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GOP Lawmakers Want Boston bombing Suspect treated as "Enemy combatant'

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By Ed O'Keefe and Rachel Weiner Washington Post
Four Republican lawmakers who are outspoken on issues of national security and foreign affairs strongly urged the Obama administration Saturday to treat the surviving suspect in the Boston Marathon bombings as an enemy combatant and not as a common criminal.

In a joint statement, Sens. John McCain (R-Ariz.), Lindsey Graham (R-S.C.) and Kelly Ayotte (R-N.H.) and Rep. Peter King (R-N.Y.) credited local law enforcement and federal authorities for moving quickly to apprehend Dzhokhar Tsarnaev, including the decision to send the FBI's high-value detainee interrogation team to Boston to assist in the manhunt and subsequent investigation.

"The accused perpetrators of these acts were not common criminals attempting to profit from a criminal enterprise, but terrorists trying to injure, maim, and kill innocent Americans," the quartet wrote in a statement issued by their offices Saturday.

Tsarnaev, they said, "clearly is a good candidate for enemy combatant status. We do not want this suspect to remain silent."

Obama did away with the term "enemy combatant" when he took office but has retained the broad right to detain, indefinitely and without charges, anyone who provides "substantial" assistance to al-Qaeda and its associates around the globe.

Federal officials said late Friday that they would use a public safety exception to delay reading Tsarnaev his "Miranda" rights, which advise a suspect of the right to counsel and offer a warning about self-incrimination. That decision is based on guidance from a 2010 Justice Department memorandum that said a delay in issuing Miranda warnings was justified when suspected terrorists were captured in the United States.

Federal prosecutors are planning to bring charges against Tsarnaev, but it is unclear whether they will file a complaint in U.S. District Court in Boston on Saturday, according to a U.S. official. The suspect's medical condition will preclude him from being brought to court for an initial appearance until at least next week, the official said. The law requires the authorities to bring suspects before a magistrate judge "as soon as practicable after arrest."

The lawmakers agreed with the decision not to read Tsarnaev his Miranda rights but said Tsarnaev should be treated as an "enemy combatant," because failing to do so "could very well be a national security mistake" that could "severely limit our ability to gather critical information about future attacks from this suspect."

"We should be focused on gathering intelligence from this suspect right now that can help our nation understand how this attack occurred and what may follow in the future," they wrote. "That should be our focus, not a future domestic criminal trial that may take years to complete."

They added: "We hope the Obama Administration will consider the enemy combatant option because it is allowed by national security statutes and U.S. Supreme Court decisions. We continue to face threats from radical Islamists in small cells and large groups throughout the world. They have, as their primary focus, killing as many Americans as possible, preferably within the United States. We must never lose sight of this fact and act appropriately within our laws and values."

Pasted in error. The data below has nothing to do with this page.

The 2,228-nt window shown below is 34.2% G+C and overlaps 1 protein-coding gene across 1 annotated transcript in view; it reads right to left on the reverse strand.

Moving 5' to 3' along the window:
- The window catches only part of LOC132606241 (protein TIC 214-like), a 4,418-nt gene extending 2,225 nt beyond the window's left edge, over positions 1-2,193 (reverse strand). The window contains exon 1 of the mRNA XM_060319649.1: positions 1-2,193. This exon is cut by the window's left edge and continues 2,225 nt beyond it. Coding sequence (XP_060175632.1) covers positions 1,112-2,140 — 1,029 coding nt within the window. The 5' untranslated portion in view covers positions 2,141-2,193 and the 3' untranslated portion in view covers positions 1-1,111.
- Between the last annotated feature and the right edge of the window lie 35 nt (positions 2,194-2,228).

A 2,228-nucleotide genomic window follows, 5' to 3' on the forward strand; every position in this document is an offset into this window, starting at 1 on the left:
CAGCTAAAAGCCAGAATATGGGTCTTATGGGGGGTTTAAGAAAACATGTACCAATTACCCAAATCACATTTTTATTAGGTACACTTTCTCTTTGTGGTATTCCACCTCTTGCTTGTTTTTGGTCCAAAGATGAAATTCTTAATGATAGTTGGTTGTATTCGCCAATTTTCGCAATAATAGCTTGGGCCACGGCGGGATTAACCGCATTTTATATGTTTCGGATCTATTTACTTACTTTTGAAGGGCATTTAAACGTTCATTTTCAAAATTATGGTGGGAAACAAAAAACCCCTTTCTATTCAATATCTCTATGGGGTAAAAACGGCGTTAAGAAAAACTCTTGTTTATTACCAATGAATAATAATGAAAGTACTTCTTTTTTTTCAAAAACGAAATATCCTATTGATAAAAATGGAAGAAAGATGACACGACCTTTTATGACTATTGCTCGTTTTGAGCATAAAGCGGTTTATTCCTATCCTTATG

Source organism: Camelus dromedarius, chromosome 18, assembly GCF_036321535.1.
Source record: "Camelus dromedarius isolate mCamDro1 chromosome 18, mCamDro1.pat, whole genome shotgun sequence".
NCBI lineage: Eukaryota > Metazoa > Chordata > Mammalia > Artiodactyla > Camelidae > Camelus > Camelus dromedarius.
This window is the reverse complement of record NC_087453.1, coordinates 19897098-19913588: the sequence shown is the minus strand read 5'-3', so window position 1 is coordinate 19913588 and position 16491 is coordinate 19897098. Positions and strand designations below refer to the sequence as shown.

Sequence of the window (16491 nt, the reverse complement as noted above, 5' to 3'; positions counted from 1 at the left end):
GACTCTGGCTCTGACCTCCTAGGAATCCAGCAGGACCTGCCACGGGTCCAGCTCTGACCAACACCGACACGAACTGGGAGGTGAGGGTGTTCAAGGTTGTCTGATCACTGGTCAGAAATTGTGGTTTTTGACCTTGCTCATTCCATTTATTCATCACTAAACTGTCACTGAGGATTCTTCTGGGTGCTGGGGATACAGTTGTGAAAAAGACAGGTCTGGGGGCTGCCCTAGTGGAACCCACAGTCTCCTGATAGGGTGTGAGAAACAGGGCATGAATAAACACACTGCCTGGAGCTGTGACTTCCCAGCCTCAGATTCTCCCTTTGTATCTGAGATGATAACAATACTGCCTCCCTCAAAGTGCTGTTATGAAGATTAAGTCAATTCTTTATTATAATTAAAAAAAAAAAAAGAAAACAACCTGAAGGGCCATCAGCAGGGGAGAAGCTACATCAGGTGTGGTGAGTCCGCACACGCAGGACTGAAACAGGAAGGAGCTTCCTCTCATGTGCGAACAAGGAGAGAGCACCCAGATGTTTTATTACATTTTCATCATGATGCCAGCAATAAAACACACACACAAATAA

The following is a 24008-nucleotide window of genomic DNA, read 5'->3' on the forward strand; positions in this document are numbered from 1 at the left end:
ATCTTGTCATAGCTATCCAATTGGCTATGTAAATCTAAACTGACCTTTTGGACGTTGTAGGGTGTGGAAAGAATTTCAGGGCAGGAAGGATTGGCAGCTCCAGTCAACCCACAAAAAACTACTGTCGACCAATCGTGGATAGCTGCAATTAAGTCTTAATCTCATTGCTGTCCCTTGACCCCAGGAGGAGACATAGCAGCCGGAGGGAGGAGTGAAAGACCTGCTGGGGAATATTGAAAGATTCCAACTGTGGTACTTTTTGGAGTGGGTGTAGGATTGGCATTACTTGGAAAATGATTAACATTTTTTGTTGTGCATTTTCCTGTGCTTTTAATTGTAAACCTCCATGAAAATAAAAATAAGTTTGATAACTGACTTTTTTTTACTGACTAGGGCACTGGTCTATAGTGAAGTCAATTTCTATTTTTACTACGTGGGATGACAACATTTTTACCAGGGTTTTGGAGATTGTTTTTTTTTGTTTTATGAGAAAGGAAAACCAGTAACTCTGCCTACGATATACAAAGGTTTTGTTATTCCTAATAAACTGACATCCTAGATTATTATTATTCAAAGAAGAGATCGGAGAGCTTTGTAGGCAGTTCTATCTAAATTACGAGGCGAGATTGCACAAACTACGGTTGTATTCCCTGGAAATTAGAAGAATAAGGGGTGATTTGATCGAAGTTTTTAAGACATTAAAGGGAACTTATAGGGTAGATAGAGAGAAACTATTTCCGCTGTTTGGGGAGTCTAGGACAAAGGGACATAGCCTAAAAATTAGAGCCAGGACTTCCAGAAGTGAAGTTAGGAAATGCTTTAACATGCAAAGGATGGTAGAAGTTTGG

McCain, Graham and Ayotte, known on Capitol Hill as the "three amigos," often travel together overseas and publicly critique the administration's handling of foreign affairs. King is a Long Island congressman whose role as a senior member of the House Intelligence Committee and the former chairman of the House Homeland Security Committee permits him close access to senior intelligence, law enforcement and national security officials.

As Republicans called on the administration to handle the suspect differently than currently planned, some congressional Democrats urged the Justice Department to maintain its current course.

Rep. Adam Schiff (D-Calif.), a member of the House Intelligence Committee, said the administration "should resist hasty calls" to treat Tsarnaev as an enemy combatant. "This is not a foreign national caught on an enemy battlefield, but an American citizen arrested on American soil," he said. "The Justice Department has demonstrated a far greater ability to successfully prosecute suspected terrorists in federal courts than the military commissions have thus far been able to show."

King's successor on the Homeland Security panel, Rep. Michael McCaul (R-Texas), said late Friday that the committee plans to hold hearings in the coming weeks to review how federal agencies responded to the bombings and conducted its investigation.

A federal law enforcement official said that because Tsarnaev is a naturalized U.S. citizen, he is not subject to temporary military custody provisions.

"Since 9/11, the practice of the U.S. government, followed by prior and current administrations without a single exception, has been to arrest and detain under federal criminal law all terrorist suspects who are apprehended inside the United States," said the official, speaking on the condition of anonymity.

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